Real (4): covering, style, and content

As though I hadn’t done this enough already, I’m gonna commence to “preach” again — to a crowd that is probably not reading, making what I’m about to say pointless. . . .  

This first admonition is to all the vocalists in “worship teams” (why the ever-present sports reference?) and “praise bands”:  if you’re really in touch, all “realed up” and sensitized to your contemporaneity and communications, you won’t cover your face with a microphone.  To me, covering your face with as much of the mic as possible is analogous to wearing a hood over your head when a) it’s not cold and b) you’re not outside.  Obscuring your face with the mic makes you look like you’re hiding something.  Yeah, it’s a style thing, and style is always related to taste.  I get that, and I’ll be outvoted on this by all but the stodgiest of my friends (my age or younger).  I still think covering some of your communicators up, when you’re supposed to be communicating, makes little sense.

P.S.  I searched pages of Google’s “pop singer” images and never did find an example of what I’m talking about. (But I think you, my readers, will know.)  Apparently, singers and Google both know to choose better images — those that display the entire face.  On a whim, I searched “rap artists” and found these.

facemic

rapmic2

Back to music style now. . . .

A few months back, a younger acquaintance recently commented on the so-called “worship wars” and mentioned a time frame of the last decade.  Given his age, his perspective is limited to about a half-dozen years of actual experience, and he wisely expanded that by a few years to be inclusive of history he has not experienced.  My timetable’s length is more than double his when I speak of style changes in worship and assemblies.¹   I have experienced about twenty years of what he thinks of as ongoing for only ten; moreover, I’m aware that style changes were afoot before I personally became involved and attentive.  Style is always with us.  (Ever heard that John Calvin [I think it was] outlawed “those Geneva Jigs” that others might have called “spiritual songs” — because they weren’t in his favored style and didn’t have strictly biblical texts?)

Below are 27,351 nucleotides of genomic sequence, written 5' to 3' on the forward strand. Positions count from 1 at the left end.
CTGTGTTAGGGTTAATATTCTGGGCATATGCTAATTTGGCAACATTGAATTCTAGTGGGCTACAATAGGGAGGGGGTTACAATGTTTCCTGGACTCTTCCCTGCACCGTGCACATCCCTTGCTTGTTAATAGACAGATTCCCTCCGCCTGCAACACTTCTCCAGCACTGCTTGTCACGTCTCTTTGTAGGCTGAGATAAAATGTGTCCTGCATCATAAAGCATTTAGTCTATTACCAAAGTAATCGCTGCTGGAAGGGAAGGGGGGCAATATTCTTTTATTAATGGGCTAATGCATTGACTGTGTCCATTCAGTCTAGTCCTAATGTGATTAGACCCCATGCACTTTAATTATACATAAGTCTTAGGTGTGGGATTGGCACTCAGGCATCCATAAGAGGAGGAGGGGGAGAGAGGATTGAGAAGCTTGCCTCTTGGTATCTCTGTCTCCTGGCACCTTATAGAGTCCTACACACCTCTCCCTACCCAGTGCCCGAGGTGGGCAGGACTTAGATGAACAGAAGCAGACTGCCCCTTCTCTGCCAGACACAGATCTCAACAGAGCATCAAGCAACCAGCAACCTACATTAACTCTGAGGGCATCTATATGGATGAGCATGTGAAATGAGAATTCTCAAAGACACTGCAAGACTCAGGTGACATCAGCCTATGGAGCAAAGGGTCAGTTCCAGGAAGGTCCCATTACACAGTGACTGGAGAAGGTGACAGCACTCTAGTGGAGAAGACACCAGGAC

I have little comparatively little concern over contemporaneity in music.  Although I don’t go out of my way to be archaic, whether an expression is hip or in any way current is far less important than whether its content is relevant to people.  Real people — those who live real lives and are more concerned with real situations than a surface-level “keep it real” might indicate — will be drawn to meaningful, genuine content.²  I recently came upon some unfamiliar hymn words that struck me as very meaningful, although a couple centuries out of date in terms of the surface-level style.  What do I do with that discovery?  Well, not a lot, really, but I surely wish more people would be more interested in such good content than in mere style.

What do I mean by good content?  Well, just like style, content is sometimes in the eye of the beholder.  Check out the words below from Bob Kauflin, a contemporary song writer, describing an album he and his group had produced.  Here, Kauflin draws attention to content over style:

Many of the lyrics on this CD were written long ago by men and women who loved God deeply and wanted to give the church tools for knowing and worshiping Him. So they wrote hymns. We want to benefit from and emulate their example.

Hymns focus on rich lyrical content, giving us a feast for the mind which leads to a feast for the heart. The music and melodies may change to communicate more effectively with each generation, but the biblical truths they proclaim remain constant and must not be lost.

The word “hymn,” often associated with supposedly moldy songs of past centuries (in other words, labeling age and neither style nor content), is better used to describe